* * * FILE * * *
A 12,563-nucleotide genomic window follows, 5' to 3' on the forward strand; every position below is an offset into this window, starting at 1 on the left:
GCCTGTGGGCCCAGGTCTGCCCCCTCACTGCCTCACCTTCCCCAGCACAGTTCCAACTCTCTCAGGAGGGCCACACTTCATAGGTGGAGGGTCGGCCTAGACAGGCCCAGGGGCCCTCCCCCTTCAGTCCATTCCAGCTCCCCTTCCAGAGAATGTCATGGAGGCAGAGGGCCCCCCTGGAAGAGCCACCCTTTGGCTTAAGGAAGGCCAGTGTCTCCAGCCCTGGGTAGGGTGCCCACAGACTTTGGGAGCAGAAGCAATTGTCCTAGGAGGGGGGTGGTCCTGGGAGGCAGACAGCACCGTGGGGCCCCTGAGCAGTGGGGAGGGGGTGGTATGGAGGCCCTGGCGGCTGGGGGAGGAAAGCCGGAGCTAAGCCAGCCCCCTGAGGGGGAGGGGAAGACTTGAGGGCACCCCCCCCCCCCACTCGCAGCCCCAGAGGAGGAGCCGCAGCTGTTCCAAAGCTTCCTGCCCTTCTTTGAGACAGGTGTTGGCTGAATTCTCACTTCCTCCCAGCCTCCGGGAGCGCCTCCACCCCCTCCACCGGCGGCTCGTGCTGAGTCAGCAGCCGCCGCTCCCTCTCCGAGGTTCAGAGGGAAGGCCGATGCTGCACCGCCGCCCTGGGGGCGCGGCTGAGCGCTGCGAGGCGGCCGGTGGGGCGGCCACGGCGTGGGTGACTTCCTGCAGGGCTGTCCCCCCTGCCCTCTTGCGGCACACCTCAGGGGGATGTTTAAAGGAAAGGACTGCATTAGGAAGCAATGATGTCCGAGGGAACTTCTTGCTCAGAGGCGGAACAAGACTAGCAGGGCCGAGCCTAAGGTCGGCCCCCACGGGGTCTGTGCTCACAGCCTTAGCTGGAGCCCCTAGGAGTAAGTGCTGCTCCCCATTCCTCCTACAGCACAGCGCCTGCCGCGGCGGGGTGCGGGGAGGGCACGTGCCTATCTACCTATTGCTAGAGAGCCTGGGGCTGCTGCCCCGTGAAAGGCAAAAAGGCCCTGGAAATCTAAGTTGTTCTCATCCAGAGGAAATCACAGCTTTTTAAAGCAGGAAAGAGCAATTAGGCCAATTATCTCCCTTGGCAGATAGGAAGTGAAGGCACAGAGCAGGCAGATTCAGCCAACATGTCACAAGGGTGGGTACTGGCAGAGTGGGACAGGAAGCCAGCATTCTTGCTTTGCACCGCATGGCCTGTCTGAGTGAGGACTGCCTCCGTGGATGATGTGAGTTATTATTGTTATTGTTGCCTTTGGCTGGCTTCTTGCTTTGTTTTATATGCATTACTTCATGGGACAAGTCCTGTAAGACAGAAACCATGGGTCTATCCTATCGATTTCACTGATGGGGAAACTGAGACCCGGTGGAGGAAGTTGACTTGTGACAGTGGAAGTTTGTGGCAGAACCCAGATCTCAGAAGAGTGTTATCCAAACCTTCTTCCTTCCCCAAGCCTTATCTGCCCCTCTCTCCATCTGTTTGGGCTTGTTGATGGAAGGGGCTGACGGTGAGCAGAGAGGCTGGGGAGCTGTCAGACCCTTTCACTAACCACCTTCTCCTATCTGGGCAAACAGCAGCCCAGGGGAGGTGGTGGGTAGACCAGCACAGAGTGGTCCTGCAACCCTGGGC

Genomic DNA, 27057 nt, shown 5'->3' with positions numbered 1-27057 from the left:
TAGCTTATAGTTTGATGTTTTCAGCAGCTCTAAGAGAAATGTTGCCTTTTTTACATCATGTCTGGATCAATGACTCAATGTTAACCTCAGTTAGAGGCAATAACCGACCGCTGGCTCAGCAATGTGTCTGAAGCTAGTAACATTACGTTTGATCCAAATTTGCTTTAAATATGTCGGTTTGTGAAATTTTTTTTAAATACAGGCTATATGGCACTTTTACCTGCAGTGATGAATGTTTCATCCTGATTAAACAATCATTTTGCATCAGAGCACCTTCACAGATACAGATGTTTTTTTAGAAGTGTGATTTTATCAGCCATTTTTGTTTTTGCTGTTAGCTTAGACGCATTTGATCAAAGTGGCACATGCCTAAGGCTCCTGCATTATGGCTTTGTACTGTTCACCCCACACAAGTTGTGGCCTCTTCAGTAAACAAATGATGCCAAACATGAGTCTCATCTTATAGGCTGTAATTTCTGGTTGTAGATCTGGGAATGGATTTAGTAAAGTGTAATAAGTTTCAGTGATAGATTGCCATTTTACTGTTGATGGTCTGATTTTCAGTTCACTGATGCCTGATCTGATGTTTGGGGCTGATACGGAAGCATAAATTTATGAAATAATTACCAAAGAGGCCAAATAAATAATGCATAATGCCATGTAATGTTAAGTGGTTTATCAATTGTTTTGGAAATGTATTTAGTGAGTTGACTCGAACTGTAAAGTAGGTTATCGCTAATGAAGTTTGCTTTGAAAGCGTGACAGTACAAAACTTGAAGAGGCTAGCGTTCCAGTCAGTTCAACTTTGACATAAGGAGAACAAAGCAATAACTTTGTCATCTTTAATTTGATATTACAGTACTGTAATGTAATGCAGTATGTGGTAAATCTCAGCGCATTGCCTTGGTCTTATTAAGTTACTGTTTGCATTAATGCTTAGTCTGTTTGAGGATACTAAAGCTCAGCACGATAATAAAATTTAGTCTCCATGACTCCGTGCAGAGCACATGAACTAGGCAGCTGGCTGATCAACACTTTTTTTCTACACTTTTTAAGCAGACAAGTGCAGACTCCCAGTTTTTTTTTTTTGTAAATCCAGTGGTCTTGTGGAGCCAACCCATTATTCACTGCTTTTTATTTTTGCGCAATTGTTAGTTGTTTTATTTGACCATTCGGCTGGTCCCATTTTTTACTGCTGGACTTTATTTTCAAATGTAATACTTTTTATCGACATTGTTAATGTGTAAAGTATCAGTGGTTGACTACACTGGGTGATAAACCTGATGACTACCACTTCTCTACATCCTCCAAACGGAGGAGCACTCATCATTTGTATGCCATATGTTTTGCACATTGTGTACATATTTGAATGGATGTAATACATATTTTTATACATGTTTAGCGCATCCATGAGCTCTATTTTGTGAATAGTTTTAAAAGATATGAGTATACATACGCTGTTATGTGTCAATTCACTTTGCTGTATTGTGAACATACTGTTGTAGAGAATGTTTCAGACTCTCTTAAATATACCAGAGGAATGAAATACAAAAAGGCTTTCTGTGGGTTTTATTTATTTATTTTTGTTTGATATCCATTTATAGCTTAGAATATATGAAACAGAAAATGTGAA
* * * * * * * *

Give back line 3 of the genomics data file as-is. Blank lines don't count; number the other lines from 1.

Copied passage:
Genomic DNA, 27057 nt, shown 5'->3' with positions numbered 1-27057 from the left: